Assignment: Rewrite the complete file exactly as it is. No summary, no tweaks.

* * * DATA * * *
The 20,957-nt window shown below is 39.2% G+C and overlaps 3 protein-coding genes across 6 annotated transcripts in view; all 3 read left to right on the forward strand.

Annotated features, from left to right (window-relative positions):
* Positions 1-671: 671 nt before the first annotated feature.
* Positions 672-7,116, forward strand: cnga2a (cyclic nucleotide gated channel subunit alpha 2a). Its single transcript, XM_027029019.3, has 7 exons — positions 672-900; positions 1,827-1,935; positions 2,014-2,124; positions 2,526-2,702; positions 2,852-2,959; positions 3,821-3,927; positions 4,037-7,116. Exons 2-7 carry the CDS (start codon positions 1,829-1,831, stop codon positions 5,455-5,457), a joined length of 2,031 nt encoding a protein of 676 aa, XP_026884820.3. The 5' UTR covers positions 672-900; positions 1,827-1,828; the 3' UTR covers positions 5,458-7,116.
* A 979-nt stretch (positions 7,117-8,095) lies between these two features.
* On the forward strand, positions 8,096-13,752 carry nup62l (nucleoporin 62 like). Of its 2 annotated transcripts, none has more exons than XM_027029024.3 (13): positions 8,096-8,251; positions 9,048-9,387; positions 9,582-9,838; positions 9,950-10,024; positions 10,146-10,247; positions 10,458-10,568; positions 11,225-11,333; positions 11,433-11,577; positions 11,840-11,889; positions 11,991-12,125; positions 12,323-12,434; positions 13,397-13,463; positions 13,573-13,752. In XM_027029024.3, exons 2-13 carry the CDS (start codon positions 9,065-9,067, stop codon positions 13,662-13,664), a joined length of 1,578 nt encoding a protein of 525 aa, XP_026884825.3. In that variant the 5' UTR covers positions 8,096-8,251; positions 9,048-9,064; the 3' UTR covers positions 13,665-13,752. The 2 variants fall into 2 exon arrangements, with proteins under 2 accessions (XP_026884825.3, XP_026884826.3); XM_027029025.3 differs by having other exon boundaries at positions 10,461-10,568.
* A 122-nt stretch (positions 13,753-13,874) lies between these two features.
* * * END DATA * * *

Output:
The 20,957-nt window shown below is 39.2% G+C and overlaps 3 protein-coding genes across 6 annotated transcripts in view; all 3 read left to right on the forward strand.

Annotated features, from left to right (window-relative positions):
* Positions 1-671: 671 nt before the first annotated feature.
* Positions 672-7,116, forward strand: cnga2a (cyclic nucleotide gated channel subunit alpha 2a). Its single transcript, XM_027029019.3, has 7 exons — positions 672-900; positions 1,827-1,935; positions 2,014-2,124; positions 2,526-2,702; positions 2,852-2,959; positions 3,821-3,927; positions 4,037-7,116. Exons 2-7 carry the CDS (start codon positions 1,829-1,831, stop codon positions 5,455-5,457), a joined length of 2,031 nt encoding a protein of 676 aa, XP_026884820.3. The 5' UTR covers positions 672-900; positions 1,827-1,828; the 3' UTR covers positions 5,458-7,116.
* A 979-nt stretch (positions 7,117-8,095) lies between these two features.
* On the forward strand, positions 8,096-13,752 carry nup62l (nucleoporin 62 like). Of its 2 annotated transcripts, none has more exons than XM_027029024.3 (13): positions 8,096-8,251; positions 9,048-9,387; positions 9,582-9,838; positions 9,950-10,024; positions 10,146-10,247; positions 10,458-10,568; positions 11,225-11,333; positions 11,433-11,577; positions 11,840-11,889; positions 11,991-12,125; positions 12,323-12,434; positions 13,397-13,463; positions 13,573-13,752. In XM_027029024.3, exons 2-13 carry the CDS (start codon positions 9,065-9,067, stop codon positions 13,662-13,664), a joined length of 1,578 nt encoding a protein of 525 aa, XP_026884825.3. In that variant the 5' UTR covers positions 8,096-8,251; positions 9,048-9,064; the 3' UTR covers positions 13,665-13,752. The 2 variants fall into 2 exon arrangements, with proteins under 2 accessions (XP_026884825.3, XP_026884826.3); XM_027029025.3 differs by having other exon boundaries at positions 10,461-10,568.
* A 122-nt stretch (positions 13,753-13,874) lies between these two features.